Domestic Spaces

25 Nov

The Galloway reading from last week mentioned how within the show 24, the space of the workplace is so dominating that there is no domestic space, all familial and personal relationships end up playing themselves out in the space of CTU because that is the only space presented. The line-of work featured on 24 is meant to seem so consuming that its characters literally have no time for a “home life”. 

Looking at Homeland, one could easily argue that Carrie’s line-of work is just as consuming, yet we still get to look into her own domestic space. Here, the state of Carrie’s apartment gives us insight into her own character: it’s a mess. The fact that she is unable to separate her work from her home–evident by the transformation of her home into a surveillance headquarters of sorts for Brody’s family–shows us how obsessive she can be. And, as mentioned in class, the ease with which people freely enter into her domestic space emphasizes the show’s larger theme of invasion of privacy, on multiple levels. 

Presenting tv viewers with visuals of domestic spaces on screen adds an element of realism to tv dramas. Even when shows are centered on workplaces, it’s comforting to see characters go home because it is a ritual also shared by tv viewers. Sure, Carrie’s job as a CIA agent might border on fantasy for the average viewer, but she still has to go home at the end of the day like the rest of us. Going back to 24, it’s interesting to then note that the show’s creators favored “time realism” over perhaps more traditional depictions of characters. 

Within Homeland, The term “domestic” can also be viewed on a larger scale when considering the domestic space of America as a country, in opposition to the foreign terrorist threat. Looking at it that way, how does Homeland portray domesticity outside of the traditional settings of a private home space? Does it, at all? Perhaps I need to see more episodes of the series to note any possible patterns, but maybe juxtapositions of scenes of America with scenes from the Middle East might reveal more telling trends.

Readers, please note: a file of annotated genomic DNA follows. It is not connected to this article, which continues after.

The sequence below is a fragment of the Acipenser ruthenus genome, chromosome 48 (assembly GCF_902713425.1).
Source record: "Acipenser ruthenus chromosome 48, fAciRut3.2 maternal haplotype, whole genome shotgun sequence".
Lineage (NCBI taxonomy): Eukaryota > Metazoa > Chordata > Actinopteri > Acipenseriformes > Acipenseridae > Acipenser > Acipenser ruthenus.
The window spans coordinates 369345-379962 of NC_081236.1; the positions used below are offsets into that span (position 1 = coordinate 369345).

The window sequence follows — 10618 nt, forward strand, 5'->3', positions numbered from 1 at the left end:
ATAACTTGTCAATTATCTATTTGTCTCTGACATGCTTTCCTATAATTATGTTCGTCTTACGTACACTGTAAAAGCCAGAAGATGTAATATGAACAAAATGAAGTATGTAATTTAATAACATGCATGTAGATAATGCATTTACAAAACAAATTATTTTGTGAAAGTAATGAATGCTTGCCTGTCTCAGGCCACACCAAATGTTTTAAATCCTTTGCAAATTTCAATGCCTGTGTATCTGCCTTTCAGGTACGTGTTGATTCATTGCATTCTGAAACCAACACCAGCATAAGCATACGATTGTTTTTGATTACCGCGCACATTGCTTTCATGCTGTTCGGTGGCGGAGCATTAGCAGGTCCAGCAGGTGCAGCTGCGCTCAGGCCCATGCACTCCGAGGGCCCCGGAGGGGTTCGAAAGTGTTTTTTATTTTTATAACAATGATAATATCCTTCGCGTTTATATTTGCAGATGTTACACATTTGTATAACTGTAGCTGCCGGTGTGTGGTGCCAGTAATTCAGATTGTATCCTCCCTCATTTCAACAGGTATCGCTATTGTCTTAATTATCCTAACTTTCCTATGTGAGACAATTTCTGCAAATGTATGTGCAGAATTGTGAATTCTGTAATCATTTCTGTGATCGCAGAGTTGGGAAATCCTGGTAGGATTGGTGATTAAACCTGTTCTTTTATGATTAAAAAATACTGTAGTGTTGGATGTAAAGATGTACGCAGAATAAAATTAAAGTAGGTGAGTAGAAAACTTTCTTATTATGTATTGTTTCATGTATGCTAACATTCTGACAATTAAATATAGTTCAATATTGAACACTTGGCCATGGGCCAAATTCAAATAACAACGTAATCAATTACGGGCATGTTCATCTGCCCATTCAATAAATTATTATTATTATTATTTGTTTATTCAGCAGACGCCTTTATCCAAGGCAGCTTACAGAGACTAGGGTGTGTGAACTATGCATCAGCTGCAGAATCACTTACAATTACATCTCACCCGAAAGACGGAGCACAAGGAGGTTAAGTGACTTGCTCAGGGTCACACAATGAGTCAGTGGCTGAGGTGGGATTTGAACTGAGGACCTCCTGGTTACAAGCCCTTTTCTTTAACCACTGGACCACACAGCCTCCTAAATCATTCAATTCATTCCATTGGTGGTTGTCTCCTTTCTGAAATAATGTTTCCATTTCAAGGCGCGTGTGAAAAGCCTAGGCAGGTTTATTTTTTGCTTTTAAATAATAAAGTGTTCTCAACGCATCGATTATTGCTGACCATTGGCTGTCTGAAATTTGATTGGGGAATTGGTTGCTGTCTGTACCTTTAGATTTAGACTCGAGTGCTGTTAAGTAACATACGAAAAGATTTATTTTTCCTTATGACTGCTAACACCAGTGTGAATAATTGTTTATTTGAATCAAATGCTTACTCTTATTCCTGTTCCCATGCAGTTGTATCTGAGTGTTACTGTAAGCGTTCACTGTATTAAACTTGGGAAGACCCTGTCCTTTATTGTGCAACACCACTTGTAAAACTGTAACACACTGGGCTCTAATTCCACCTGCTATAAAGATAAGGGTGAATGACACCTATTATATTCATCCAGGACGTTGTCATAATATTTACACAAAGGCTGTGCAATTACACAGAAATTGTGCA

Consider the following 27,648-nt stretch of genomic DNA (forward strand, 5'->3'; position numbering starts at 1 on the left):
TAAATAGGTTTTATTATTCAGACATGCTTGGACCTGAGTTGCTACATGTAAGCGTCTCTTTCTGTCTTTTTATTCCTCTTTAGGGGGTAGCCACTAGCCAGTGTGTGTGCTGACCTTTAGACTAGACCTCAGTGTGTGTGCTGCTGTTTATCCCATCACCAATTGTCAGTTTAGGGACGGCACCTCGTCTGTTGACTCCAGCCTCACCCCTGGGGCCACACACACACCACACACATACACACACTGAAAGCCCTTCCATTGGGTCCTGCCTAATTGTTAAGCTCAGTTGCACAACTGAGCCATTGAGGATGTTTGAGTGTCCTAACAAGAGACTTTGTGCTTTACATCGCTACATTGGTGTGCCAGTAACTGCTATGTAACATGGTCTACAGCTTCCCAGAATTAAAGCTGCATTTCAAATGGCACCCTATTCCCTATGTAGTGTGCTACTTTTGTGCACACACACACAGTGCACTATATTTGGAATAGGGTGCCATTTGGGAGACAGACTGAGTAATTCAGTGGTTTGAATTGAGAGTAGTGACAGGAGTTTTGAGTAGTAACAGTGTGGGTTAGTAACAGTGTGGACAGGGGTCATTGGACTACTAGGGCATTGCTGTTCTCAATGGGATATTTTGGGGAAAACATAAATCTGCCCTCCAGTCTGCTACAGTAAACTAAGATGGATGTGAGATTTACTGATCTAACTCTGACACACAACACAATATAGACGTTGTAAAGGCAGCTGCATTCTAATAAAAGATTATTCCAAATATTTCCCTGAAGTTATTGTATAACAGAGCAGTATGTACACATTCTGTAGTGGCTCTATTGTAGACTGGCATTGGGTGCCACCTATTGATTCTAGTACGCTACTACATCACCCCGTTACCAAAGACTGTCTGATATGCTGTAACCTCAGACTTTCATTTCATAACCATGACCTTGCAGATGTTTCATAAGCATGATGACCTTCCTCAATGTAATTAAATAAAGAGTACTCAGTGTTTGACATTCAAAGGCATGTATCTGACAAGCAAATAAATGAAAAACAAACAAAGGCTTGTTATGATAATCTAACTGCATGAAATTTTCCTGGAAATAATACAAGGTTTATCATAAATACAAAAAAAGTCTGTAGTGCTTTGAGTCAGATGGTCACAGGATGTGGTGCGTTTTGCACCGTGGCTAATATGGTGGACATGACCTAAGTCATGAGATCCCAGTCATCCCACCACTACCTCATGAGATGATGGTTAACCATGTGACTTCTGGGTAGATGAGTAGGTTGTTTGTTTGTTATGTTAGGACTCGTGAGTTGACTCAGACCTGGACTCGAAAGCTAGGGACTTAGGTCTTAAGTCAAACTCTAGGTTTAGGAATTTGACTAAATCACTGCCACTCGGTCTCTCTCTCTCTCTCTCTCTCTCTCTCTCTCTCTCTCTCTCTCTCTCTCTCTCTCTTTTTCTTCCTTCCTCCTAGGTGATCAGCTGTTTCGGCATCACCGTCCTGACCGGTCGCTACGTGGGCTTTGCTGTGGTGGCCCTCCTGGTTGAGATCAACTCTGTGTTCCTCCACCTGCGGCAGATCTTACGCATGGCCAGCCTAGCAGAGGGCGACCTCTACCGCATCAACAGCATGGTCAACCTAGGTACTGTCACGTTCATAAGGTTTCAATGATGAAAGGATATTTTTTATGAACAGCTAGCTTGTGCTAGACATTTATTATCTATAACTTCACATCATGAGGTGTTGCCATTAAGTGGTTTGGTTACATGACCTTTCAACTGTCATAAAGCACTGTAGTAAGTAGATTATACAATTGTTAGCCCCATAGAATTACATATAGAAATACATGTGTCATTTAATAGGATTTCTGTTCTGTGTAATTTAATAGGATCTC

2 Responses to “Domestic Spaces”

  1. evanharold November 25, 2012 at 9:06 pm #

    I’m glad you brought up America as a domestic space. The very premise of the show questions what it means to call America home, to see other Americans as compatriots, and to question outsiders. While it may be a bit reactive to make the enemy a literal war hero, Brody is not what people think when they think of terrorists (though here lies the effectiveness of terrorism). Similarly, Carrie is not what American society expects when it thinks of women in the domestic space. She hops in her house, throws some stuff around, wipes her vagina with a rag, walks by (if I remember correctly) around 200 posters that say “JAZZ” on them (get it? Mood disorder! Chaos! Jazz! Women! Emotions!), and leaves. There’s no husband, no food, and no geographical cohesion. The Brody house is relatively easy to map out, but even after catching up on Homeland, I’m not really sure about the layout of Carrie’s domestic space. Brody destabilizes citizenship; Carrie domesticity.

  2. fereiramaria13 November 25, 2012 at 10:25 pm #

    I think the idea of the country as a domestic space is great. I’m really looking forward to catching up with the rest of Homeland (someday) to see how they go into the significance of that connection. Does domesticity end up mapping onto the country in some way? The pilot, at least, kept the connection to a home front and center. What does Brody or Carrie’s domestic space tell us about the homeland?

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